It goes without saying that plenty changed for me between the ages of 5-7 and 39. I can't say I thought about the air base in the side of a mountain every day, obviously, but it was a thing I never quite forgot due to how completely it fascinated me when I was very young. There's no way 1985 Ed would have believed, looking at the grainy picture, that he'd be able to visit it someday, nor can Present (now 40) Ed fully appreciate that, for all the things he has failed badly at in life, he has also done some pretty cool shit that a vast majority of people will never get an opportunity to do.

Anyway. It was a good trip.

34 thoughts on “NPF: FULL CIRCLE”

  • " Think of the changes that have taken place to the world we live in between the time this was built (at an enormous cost its society probably could ill afford) until today, when the investment has been declared superfluous, abandoned by the MiG-21s of a country called Yugoslavia and left to young men racing their hatchbacks in a place called Bosnia."

    That's what they WANT you to think, Ed!

  • Safety Man! says:

    Tom Cruise flew an F-14 (Navy, swing wings). The F-16 is the one with a single engine. I know this because I read the same books.

  • Bitter Scribe says:

    They spent all that money to stash airplanes in a hole in a mountain, and in the end, their nation and their society got blown apart by atrocities fueled by ages-old ethnic and religious hatreds. Proof, as if more were needed, that a strong military is no panacea for a country's problems.

  • Erich Russell says:

    The mountain would have been just about irrelevant. What kind of doors did they build to try to withstand a proximate thermonuclear blast, heat and air ignition?

  • So many things to love here. The time warp back to sitting in my grandfather's study pouring over those Jane's-style books on naval aviation, the eternal allure and mystery of the old cold war sites…. Great post Ed.

  • Cool, Ed! I understand completely. I had the same reaction standing at Gate No. 2 at the Gdansk Shipyard. I wrote my honors thesis in college on workers' opposition in Eastern Europe, but never thought that I'd actually visit Gdansk. And I really didn't think that Gdansk would be a beautiful, prosperous city in a country that was a major member of NATO.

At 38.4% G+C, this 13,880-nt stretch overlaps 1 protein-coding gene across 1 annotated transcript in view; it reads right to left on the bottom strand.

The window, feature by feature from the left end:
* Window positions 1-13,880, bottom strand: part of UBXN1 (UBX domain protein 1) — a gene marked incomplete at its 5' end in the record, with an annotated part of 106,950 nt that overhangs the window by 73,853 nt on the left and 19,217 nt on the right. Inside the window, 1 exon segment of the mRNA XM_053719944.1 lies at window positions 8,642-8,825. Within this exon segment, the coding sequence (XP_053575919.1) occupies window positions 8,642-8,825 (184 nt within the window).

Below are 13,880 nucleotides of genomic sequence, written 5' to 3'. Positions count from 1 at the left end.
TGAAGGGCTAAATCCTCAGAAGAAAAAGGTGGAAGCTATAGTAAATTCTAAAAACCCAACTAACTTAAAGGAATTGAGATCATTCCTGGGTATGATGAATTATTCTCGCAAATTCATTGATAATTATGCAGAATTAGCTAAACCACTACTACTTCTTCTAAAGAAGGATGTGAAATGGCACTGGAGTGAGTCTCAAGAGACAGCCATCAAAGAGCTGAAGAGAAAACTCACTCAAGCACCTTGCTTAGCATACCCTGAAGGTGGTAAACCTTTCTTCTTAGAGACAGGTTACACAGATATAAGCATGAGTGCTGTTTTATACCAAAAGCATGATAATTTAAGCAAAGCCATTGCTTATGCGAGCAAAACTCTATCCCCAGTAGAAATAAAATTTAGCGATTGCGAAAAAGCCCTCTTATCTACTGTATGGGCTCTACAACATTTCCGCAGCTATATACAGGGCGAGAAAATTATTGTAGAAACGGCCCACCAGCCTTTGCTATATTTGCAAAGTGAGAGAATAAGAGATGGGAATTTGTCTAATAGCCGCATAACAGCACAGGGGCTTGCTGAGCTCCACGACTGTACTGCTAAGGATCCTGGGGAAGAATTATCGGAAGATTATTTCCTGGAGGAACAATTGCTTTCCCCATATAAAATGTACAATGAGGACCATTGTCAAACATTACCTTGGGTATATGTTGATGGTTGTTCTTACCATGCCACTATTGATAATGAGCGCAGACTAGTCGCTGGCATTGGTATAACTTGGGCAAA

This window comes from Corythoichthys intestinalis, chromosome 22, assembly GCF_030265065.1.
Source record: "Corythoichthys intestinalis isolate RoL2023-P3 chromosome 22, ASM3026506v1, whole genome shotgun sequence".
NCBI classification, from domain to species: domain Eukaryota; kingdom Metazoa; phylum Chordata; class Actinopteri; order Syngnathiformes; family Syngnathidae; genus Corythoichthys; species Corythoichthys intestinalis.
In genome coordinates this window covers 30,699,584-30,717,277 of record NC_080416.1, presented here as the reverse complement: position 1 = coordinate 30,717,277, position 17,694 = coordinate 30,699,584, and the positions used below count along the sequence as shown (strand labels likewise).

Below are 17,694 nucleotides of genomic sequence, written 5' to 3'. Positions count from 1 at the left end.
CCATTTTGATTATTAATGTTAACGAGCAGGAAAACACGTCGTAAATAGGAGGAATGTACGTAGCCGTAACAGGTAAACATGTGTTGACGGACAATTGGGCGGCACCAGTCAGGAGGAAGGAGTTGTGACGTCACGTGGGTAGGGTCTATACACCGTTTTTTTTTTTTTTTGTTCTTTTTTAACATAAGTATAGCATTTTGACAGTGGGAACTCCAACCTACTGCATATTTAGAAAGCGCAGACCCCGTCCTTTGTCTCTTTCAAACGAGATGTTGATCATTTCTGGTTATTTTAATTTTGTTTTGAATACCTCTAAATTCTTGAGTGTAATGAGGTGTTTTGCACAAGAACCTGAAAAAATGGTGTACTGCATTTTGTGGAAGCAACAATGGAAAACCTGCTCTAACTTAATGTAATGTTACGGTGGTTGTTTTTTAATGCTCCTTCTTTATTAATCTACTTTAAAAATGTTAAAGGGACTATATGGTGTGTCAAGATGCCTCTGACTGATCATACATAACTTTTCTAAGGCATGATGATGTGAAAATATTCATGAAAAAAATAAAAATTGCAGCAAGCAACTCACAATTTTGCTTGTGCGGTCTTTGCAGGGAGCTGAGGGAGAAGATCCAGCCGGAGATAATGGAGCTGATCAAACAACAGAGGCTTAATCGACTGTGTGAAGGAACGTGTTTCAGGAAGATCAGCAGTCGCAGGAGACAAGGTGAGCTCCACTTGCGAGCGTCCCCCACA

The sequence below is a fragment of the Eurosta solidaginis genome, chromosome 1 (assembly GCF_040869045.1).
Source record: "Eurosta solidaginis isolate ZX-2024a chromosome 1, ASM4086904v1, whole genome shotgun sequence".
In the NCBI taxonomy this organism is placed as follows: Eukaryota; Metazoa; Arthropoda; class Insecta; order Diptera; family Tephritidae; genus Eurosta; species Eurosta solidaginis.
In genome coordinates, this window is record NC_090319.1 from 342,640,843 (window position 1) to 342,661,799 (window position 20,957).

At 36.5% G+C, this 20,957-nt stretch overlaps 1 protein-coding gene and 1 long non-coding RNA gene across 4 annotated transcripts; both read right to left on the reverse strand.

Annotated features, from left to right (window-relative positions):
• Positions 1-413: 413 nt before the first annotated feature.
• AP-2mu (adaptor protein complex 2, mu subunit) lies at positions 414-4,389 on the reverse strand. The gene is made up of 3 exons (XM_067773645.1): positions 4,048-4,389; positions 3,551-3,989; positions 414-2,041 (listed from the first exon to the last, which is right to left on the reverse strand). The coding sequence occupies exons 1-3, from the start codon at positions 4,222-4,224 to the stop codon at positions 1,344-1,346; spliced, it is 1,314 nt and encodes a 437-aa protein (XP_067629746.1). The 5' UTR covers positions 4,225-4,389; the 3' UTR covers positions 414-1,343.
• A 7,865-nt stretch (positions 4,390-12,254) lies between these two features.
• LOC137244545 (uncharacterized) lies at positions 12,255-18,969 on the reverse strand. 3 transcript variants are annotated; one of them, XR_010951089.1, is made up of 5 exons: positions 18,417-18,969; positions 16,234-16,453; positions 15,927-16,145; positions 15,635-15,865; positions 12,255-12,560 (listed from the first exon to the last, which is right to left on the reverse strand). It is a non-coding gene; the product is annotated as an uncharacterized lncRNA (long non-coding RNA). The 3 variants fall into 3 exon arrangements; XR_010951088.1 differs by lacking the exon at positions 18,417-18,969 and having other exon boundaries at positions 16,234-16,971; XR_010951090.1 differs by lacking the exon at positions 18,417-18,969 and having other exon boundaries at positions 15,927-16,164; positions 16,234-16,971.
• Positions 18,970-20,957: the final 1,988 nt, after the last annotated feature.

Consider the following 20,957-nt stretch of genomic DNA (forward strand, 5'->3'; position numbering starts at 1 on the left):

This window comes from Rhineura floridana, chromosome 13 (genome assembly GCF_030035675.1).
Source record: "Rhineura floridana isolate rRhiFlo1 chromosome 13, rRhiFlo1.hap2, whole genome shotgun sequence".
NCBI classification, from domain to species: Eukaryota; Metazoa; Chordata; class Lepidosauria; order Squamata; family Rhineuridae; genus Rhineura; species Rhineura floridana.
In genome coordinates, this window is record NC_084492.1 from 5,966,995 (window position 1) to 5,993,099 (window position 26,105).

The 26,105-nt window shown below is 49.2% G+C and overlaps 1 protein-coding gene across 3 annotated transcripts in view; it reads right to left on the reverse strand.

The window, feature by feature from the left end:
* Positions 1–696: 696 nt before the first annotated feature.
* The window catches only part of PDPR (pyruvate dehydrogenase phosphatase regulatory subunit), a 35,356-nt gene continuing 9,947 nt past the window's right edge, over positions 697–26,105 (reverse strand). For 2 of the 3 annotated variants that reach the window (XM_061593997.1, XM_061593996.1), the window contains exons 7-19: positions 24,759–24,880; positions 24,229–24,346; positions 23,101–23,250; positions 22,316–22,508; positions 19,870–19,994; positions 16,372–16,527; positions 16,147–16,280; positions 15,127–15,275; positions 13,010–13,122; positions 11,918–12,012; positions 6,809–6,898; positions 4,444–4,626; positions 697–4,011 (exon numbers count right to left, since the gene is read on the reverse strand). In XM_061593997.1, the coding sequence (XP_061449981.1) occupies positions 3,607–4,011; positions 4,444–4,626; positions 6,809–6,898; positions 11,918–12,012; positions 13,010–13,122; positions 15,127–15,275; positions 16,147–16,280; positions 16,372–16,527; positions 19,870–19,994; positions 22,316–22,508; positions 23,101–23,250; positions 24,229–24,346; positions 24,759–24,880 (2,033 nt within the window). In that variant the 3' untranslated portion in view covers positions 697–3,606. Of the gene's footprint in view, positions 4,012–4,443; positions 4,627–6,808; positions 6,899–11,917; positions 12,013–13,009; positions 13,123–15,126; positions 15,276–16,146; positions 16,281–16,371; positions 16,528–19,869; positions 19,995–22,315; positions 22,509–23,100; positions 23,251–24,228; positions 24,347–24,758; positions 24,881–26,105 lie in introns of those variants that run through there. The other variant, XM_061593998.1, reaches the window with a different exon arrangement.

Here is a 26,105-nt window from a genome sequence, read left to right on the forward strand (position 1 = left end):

• john danley says:

    The "abandoned air force base" theme is now a decorative installation at various Anthropolgie locations. So, you are well justified in your mistaken coordinates excuse.

  • Fresh from reading articles about Fukushima, ocean acidification, migrants imprisoned under a bridge, your nifty essay kept me from wondering whether I should head to the doc for the giant party-sized bag of Zoloft.

  • Being born in ‘87 I missed out on the intrigue and shenanigans of the Cold War, since it all came apart while I was still engrossed in lofty pursuits like potty training and coloring inside the lines. My fascination didn’t start until well into my 20s. 25 year old me had roughly the same ‘gee whiz’ reaction when I learned about all the Mt. Yamantau theories or even more recently about Yulin Naval Base in China

  • I went to Google Maps, did a search on "Zeljava Air Base," dropped the Street View pin at the end of the road closest to the base, and the image that appeared is of a decaying twin engine prop plane covered in vines and underbrush at the end of a lonely weed filled crumbling runway. Very spooky.

  • That's pretty neat. So much of the impossible, denied or exotic is now accessible. With jet travel, credit cards, satellite surveillance and the end of the Cold War, it is just much easier to travel anywhere in the world. It is also less important for governments to keep people out of the more sensitive areas. After all, the parties who want a look already have satellite surveillance. There are still relics though. For example, I was surprised to see a street of government buildings in Santiago with "no photography" signs, especially with a major tourist attraction on the other side of the street.